Note This article is for informational use only, and because of this, it may not contain troubleshooting information. For problem-solving information that is related to Internet Connection Sharing, try searching the Microsoft Knowledge Base again by using the following query words and keywords:
- internet and connection and sharing
- dun and modem and isp (if one or more of these words relates to your issue or question)
You can use Internet Connection Sharing to permit yourself and others on your local area network (LAN) to perform different tasks at the same time. For example, one person can send and receive e-mail messages, while another person downloads a file, and yet another person browses the Internet. You can also gain access to your corporate e-mail accounts from a client computer while others on your LAN cannot. You can use Web-enabled programs (such as downloading updates) and Microsoft NetMeeting and other video conferencing programs.
Internet Connection Sharing capabilities
- Multiple users can gain access to the Internet through a single connection by using dial-up connections and by using local networking.
- Connected devices receive transparent network configuration by using Domain Name System (DNS) and Dynamic Host Configuration Protocol (DHCP) to resolve Internet names.
- Any IP-attached device can connect, including earlier Microsoft Windows-based clients, non-Windows-based clients, Microsoft Windows 98-based clients, Microsoft Windows 2000-based clients, and Microsoft Windows XP-based clients with no additional client software required.
- Connected devices and software have comprehensive protocol support. For example, you can play Internet games without additional configuration, or you can use Point-to-Point Tunneling Protocol (PPTP) and Virtual Private Networking (VPN) to gain access to your corporate network.
Windows support for Internet Connection SharingTo connect multiple computers to the Internet through a single Internet connection, you must turn on Internet Connection Sharing on the computer that you want to use as the Internet Connection Sharing host. Other computers on your LAN can then gain access to the Internet through the connection on the Internet Connection Sharing host computer.
Note Internet Connection Sharing is a built-in feature of Microsoft Windows and is not a component that is available for download. In addition to Windows XP-based computers, you can turn on Internet Connection Sharing on computers that are running Microsoft Windows 98 Second Edition, Microsoft Windows Millennium Edition (Me), and Microsoft Windows 2000.
Internet Connection Sharing componentsThe following is a list of Internet Connection Sharing components:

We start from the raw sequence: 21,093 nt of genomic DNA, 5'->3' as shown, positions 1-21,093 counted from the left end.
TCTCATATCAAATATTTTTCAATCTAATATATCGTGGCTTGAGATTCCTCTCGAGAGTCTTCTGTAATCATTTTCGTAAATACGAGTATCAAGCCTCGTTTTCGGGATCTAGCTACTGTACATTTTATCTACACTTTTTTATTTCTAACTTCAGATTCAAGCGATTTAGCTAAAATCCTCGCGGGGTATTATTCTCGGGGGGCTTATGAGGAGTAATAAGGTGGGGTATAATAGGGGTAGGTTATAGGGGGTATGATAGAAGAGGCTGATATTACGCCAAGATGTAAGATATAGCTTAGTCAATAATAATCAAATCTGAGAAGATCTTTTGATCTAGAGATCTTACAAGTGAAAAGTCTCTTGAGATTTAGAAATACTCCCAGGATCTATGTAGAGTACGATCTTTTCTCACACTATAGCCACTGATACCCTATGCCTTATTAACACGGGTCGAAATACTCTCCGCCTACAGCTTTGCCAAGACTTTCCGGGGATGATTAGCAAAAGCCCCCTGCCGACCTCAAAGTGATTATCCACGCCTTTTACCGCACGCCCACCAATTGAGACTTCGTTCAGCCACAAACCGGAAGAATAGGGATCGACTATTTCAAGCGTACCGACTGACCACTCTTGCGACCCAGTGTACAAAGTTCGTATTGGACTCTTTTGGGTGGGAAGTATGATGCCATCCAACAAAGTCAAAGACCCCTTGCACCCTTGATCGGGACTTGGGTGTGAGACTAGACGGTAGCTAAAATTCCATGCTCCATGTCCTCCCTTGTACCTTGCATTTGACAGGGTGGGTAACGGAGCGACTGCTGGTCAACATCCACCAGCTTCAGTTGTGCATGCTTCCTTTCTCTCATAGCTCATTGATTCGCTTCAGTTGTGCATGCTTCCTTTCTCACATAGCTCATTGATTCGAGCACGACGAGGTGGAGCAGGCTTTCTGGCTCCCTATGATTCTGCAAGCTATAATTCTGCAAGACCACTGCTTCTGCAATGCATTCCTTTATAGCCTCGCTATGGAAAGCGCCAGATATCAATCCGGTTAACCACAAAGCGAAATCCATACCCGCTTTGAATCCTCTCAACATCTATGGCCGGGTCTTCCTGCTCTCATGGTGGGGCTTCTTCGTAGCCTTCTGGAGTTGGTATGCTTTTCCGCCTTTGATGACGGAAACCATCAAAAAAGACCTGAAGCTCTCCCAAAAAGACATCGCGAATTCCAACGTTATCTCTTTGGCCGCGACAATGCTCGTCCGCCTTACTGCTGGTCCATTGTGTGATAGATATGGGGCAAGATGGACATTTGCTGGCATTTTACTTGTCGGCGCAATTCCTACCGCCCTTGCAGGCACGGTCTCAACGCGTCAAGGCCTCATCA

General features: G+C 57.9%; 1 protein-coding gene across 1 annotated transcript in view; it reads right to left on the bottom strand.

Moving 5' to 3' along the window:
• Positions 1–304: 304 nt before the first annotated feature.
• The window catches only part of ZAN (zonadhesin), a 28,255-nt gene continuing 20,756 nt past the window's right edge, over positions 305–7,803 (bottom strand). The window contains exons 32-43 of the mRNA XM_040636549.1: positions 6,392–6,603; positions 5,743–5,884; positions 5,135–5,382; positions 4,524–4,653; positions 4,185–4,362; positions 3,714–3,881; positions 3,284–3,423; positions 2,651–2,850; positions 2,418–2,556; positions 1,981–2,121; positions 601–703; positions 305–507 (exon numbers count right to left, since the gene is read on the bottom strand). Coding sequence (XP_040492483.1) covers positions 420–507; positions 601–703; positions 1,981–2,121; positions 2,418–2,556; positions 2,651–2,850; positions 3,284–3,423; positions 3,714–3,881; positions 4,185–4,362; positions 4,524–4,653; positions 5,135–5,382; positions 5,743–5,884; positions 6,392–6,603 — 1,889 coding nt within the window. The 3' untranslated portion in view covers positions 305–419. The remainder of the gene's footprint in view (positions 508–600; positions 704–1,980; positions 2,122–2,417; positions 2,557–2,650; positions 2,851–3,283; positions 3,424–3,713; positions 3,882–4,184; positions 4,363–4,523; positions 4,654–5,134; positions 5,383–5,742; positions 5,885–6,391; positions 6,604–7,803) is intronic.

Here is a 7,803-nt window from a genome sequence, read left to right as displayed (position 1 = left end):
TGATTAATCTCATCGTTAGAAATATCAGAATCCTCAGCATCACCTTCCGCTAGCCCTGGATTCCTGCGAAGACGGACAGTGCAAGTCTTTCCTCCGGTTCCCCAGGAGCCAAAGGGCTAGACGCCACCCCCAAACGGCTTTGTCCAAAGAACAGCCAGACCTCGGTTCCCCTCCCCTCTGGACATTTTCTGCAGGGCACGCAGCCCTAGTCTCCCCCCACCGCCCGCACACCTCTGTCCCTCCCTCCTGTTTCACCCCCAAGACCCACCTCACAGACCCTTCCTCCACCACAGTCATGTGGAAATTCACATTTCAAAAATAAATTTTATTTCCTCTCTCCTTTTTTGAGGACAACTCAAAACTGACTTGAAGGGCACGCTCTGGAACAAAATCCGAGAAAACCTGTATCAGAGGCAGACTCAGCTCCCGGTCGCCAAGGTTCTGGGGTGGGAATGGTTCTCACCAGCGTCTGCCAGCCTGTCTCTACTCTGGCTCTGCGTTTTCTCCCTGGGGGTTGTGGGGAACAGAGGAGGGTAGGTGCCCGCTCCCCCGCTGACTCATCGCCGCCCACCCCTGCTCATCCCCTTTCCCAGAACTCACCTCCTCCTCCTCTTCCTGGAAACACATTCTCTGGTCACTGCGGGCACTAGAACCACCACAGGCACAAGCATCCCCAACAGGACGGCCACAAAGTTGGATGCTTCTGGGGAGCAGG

- DHCP Allocator. A simplified DHCP service that assigns the IP address, default gateway, and name server on the local network.
- DNS Proxy. Resolves names on behalf of local network clients and forwards queries.
- Network Address Translation (NAT). Maps a block of private addresses to a set of public addresses. NAT tracks private-source IP addresses and public-destination IP addresses for outbound requests. It changes the IP address information and edits the required IP header information dynamically.
- Auto-dial . Automatically dials connections.
- Application Programming Interfaces (APIs). For configuration, status, and dial control for programs.
Set up a network with Internet Connection SharingYour Internet Connection Sharing network is a type of local area network that relies on a single computer that is referred to as a gateway through which all other computers and TCP/IP-capable devices connect to the Internet.
The hardware and software that you must have to set up a home network includes the following:
- A primary computer (gateway) that provides network connectivity to the Internet. This computer must be running Windows XP, Windows 2000, Windows Millennium Edition (Me), or Windows 98 Second Edition with Internet Connection Sharing turned on.
- One or more computers that are running Windows 95, Windows 98, Microsoft Windows NT 4.0, Windows 2000, Windows XP, or other TCP-IP enabled client software.
- Devices that can connect to the Internet.
- A network connection device for each computer.
- Cabling and hubs, depending on the type of connection devices that you use.
- A single modem (or an ISDN or ADSL line) for the whole network.
- Internet browser software and TCP/IP drivers installed on each device that shares the connection.
Turn on Internet Connection SharingBefore you can turn on Internet Connection Sharing on a host computer, the computer must have two network connections present. One network adapter configured to connect to the internal home or small office network, and another connection that is using a 56K modem, ISDN, DSL, or cable modem to connect the small home or office network to the Internet.
For step-by-step instructions to turn on Internet Connection Sharing, click the following article number to view the article in the Microsoft Knowledge Base:
For additional information about the Network Setup Wizard, click the following article number to view the article in the Microsoft Knowledge Base:
Article ID: 310563 - Last Review: Oct 22, 2008 - Revision: 1